Monday, September 1, 2008

A Young Crafter Starts Selling

Hopefully, an old dog can learn new tricks. I’m trying a lot of new things this year. The blog is just the latest of the new activities. I’ve also joined forums and started a website to sell my creations. Supposedly, a blog is just a natural progression from those endeavors.

I’ve always been creative and crafty. I think it is hereditary in our family. For as long as I can remember I’ve made things from all sorts of craft supplies. As early as junior high school, I was making and selling something most of the time.

I think my first “commercial” product was tissue paper roses. I believe I was in the 7th or 8th grade when I started making tissue paper roses. I attached them to stem wire with florist’s tape and added silk rose leaves. I produced them in bunches of either a half dozen or dozen, added baby’s breath and wrapped them in green tissue paper tied with a silk ribbon. I sold them to friends, teachers, my parents’ friends and any acquaintances I came upon. I took orders for specific colors or color combinations. I don’t recall how much I sold them for but I recall I was making a fairly good profit. I remember needing a ride to school fairly frequently as I had too many bunches to carry with my books and such. It was a one-product line and eventually I saturated my local market but it was a good run while it lasted.

I soon moved on to other products. A friend of my parents owned a small gift shop in our local shopping district and I convinced her to sell my merchandise for a very low mark-up. I remember one of my big items at her shop was small crocheted boots in Christmas colors which I stuffed with peppermint candies and a candy cane. They sold for a buck or less back then. I could get 12 or so from a hank of yarn and could make 12-18 in an evening after homework was done. I found other outlets for them, too. The shop where my mom got her hair done carried them for me and Mom sold them to her fellow teachers and some of the ladies at church. Because they were reasonably priced and made great “token gifts,“ they sold well. They were a big product for me and I sold them at the holidays for a number of years.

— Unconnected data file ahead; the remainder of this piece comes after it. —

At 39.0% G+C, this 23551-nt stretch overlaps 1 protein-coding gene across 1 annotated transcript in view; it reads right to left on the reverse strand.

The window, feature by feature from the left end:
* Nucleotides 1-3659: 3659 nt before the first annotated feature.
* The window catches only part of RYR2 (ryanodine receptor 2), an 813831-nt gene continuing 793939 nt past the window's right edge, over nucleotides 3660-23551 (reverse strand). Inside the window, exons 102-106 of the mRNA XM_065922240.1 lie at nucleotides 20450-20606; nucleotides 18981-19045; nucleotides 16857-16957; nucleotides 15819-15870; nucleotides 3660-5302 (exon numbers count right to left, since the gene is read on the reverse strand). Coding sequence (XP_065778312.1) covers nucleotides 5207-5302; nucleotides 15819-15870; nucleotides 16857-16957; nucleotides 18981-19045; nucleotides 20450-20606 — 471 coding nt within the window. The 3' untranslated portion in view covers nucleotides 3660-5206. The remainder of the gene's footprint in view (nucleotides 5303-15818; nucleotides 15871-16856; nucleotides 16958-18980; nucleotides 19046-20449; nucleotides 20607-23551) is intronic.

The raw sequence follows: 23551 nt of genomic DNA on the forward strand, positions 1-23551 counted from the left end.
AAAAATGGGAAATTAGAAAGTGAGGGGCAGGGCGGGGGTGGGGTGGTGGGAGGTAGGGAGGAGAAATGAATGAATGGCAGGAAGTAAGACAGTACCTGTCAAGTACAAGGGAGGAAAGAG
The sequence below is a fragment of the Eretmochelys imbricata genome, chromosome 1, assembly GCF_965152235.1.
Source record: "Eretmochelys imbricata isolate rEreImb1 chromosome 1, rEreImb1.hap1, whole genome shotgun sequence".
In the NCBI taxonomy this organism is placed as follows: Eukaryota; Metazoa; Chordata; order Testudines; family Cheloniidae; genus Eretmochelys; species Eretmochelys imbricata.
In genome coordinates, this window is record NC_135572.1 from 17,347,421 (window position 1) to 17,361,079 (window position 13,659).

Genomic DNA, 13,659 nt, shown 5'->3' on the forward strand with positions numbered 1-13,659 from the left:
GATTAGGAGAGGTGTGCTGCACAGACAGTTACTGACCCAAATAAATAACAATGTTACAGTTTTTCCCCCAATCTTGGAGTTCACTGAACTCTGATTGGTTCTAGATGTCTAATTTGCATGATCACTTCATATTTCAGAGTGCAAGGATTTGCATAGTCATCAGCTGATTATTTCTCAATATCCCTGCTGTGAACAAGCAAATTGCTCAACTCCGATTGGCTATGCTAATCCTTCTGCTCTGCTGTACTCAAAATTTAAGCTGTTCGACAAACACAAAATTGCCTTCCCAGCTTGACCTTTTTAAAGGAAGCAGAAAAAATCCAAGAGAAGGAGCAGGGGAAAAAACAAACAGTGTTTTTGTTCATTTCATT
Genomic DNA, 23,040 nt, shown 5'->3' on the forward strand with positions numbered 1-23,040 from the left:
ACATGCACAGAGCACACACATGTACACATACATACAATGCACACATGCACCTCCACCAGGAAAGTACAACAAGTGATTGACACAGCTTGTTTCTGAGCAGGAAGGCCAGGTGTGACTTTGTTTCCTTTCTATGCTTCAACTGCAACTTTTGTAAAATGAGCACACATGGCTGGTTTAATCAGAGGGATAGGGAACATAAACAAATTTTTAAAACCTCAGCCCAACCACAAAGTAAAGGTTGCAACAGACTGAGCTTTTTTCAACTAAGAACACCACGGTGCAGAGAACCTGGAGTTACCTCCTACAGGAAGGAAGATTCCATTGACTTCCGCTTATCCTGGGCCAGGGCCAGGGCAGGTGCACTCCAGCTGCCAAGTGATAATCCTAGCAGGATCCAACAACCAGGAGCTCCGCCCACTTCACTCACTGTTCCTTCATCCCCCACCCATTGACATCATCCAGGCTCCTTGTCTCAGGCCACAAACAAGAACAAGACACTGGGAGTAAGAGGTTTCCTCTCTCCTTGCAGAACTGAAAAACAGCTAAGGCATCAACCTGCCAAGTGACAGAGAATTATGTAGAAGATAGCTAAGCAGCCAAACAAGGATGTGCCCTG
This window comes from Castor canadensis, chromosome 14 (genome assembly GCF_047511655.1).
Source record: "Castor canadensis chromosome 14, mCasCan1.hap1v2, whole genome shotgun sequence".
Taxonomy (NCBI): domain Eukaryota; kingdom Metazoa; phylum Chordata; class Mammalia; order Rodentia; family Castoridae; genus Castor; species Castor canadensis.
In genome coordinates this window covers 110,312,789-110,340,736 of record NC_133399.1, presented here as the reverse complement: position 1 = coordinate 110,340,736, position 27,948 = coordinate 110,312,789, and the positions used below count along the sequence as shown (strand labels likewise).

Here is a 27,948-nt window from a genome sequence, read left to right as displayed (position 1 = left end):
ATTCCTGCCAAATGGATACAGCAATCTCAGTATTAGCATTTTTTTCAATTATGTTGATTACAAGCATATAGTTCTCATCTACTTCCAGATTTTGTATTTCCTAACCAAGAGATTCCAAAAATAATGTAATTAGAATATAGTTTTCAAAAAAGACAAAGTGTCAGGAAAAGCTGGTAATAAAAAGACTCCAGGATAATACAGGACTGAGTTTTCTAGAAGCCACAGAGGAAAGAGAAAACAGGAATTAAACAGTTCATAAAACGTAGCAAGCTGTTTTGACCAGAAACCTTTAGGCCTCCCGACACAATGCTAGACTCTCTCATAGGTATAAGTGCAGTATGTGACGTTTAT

I moved on to supplying items for consignment shops, doing craft shows and eventually, after graduation and some college, owning my own shop specializing in hand-crafted merchandise in a tourist town. Eventually, I needed a steady, dependable income with things like regular hours and benefits. I moved into the real working world but I never stopped crafting. For many years I supplemented my regular income with craft sales and learned it was a good source of extra cash.

Over the years, the nature of craft shows evolved and changed. Consignment shops have, for the most part, disappeared and the few that still exist have extraordinary markups. “Crafting” has become a recognized profession and is, in general, much more structured. The biggest change to the craft world, however, has been the internet. Ultimately, the internet has effected all aspects of our lives but in the world of crafts, it’s impact has been enormous.

So… I felt the need to start a website!!! I did but it wasn’t the easiest thing I’ve ever done.

Recently, I told my peeps the saga of starting the site. (Okay, a better description might be my “ladies that lunch” - but we don’t wear red hats with purple pantsuits!) I had them laughing so hard, tears were streaking their make-up! I hope to entertain you in weeks to come with the adventures of getting this business off the ground. Unfortunately, you’re also going to have to sit through some of the rest of my life, too. I hope you’ll find some of it entertaining, some of it informative and some of it, well, maybe some of it will just be a plea for sympathy!! We all need some of that sometimes.

Please come back soon.

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